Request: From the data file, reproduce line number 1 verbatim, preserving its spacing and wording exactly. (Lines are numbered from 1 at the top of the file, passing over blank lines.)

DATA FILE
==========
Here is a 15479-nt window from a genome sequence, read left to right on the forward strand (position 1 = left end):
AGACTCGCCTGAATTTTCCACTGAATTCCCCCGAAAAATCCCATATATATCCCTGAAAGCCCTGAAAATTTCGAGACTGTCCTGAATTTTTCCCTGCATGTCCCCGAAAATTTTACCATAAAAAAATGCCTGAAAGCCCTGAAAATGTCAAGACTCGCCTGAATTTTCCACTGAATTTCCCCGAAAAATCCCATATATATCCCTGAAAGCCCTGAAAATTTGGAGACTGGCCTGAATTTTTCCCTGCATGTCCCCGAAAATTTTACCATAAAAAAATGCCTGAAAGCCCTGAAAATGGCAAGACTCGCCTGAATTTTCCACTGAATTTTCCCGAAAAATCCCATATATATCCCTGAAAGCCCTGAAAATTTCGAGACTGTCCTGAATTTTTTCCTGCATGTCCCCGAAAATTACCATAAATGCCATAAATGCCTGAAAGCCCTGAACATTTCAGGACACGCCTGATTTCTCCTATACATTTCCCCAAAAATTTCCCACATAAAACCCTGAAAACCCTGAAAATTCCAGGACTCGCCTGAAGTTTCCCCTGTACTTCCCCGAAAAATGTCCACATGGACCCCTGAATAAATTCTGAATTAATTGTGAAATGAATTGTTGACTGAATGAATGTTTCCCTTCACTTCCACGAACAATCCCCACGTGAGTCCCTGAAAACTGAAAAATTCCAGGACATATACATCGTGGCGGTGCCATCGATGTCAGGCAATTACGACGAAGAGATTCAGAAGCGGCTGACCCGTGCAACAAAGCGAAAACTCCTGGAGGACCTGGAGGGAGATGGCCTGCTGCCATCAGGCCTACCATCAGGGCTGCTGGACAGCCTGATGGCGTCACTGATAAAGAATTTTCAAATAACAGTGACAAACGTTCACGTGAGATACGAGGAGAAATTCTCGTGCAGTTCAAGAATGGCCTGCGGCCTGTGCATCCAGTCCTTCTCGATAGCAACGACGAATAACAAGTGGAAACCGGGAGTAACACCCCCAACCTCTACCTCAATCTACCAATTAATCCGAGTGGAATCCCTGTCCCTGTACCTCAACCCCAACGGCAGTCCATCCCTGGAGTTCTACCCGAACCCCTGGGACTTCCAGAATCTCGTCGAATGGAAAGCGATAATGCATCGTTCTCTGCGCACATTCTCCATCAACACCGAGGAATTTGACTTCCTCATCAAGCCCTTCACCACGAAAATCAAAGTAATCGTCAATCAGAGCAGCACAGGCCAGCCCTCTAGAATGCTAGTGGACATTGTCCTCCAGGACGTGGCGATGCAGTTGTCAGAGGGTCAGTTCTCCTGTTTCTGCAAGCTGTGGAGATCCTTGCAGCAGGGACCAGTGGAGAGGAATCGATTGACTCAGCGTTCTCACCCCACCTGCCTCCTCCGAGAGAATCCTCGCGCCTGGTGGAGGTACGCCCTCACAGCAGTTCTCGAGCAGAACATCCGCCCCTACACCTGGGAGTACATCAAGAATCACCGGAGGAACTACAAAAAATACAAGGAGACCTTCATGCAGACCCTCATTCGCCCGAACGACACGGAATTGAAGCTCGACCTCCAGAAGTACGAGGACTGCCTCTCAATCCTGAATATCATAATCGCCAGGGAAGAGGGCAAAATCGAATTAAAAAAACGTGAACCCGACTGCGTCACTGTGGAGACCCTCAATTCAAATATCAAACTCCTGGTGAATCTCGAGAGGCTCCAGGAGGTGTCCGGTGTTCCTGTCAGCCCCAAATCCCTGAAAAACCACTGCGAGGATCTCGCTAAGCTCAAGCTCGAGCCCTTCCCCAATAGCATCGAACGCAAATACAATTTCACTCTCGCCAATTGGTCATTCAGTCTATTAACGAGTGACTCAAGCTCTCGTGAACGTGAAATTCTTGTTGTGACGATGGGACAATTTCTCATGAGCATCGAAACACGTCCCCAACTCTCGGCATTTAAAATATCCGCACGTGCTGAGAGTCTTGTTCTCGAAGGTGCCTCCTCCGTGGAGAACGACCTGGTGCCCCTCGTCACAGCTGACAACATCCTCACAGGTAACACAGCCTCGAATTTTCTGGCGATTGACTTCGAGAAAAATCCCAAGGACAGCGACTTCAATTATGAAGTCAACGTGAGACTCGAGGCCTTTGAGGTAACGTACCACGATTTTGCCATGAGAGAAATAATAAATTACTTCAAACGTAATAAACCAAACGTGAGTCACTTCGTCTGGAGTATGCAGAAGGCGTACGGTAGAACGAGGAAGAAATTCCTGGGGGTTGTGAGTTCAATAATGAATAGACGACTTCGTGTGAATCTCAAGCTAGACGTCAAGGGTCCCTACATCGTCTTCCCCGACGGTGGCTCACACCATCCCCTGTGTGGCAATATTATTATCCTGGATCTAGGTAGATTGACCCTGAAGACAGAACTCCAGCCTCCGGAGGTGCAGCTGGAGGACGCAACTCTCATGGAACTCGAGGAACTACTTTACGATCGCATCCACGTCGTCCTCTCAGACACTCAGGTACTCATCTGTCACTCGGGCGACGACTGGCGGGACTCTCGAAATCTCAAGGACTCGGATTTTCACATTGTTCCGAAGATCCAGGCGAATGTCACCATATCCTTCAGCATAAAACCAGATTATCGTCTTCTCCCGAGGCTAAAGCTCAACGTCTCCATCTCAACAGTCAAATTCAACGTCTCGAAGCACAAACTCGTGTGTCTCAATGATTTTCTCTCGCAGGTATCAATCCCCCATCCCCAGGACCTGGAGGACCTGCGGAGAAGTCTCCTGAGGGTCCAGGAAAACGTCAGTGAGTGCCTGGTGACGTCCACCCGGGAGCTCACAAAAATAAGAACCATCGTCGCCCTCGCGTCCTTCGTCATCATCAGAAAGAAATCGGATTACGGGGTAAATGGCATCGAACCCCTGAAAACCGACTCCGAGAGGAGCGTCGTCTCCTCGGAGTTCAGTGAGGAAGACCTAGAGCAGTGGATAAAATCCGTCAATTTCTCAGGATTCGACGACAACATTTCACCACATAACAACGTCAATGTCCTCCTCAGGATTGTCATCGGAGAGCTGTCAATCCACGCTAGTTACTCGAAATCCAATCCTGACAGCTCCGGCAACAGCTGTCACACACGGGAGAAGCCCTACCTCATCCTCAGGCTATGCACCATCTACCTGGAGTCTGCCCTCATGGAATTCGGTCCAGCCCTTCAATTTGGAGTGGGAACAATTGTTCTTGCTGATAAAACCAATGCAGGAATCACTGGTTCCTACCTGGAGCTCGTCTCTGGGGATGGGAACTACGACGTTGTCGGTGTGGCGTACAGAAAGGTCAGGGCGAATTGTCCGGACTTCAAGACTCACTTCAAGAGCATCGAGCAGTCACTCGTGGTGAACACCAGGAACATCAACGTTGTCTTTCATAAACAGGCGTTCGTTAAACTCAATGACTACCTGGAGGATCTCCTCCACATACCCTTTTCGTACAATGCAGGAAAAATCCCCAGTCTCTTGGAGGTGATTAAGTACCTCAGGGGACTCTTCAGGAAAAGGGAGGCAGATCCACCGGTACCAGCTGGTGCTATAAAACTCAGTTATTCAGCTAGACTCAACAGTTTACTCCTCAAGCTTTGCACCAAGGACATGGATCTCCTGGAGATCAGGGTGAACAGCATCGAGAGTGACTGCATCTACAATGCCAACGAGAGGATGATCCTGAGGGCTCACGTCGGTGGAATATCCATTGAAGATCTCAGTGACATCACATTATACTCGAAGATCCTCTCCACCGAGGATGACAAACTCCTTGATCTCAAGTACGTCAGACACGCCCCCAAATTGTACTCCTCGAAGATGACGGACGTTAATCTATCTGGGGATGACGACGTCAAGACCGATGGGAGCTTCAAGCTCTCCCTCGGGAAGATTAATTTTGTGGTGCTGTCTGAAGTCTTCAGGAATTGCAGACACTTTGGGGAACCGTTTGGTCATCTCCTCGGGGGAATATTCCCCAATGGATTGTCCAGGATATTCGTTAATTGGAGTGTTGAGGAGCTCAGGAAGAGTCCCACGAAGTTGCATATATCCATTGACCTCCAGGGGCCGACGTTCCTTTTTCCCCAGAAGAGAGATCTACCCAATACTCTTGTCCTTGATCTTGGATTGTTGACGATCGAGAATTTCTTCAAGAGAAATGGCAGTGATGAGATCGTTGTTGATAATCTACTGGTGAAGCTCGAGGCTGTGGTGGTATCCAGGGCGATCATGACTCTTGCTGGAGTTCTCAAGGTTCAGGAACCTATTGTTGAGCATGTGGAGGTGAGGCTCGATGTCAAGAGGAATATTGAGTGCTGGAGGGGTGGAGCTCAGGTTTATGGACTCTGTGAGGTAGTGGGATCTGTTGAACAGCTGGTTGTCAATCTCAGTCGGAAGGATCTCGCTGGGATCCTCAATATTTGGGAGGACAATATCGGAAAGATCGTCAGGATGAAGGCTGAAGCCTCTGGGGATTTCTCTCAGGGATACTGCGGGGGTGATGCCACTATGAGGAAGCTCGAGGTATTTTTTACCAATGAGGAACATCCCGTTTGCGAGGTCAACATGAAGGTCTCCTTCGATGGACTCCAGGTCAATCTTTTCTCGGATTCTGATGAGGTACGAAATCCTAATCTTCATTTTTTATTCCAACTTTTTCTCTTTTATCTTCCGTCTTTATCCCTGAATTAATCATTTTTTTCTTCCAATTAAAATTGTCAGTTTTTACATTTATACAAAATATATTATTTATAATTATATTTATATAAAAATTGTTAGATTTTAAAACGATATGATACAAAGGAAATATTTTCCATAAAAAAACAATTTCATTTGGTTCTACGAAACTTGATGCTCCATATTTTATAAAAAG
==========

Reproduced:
Here is a 15479-nt window from a genome sequence, read left to right on the forward strand (position 1 = left end):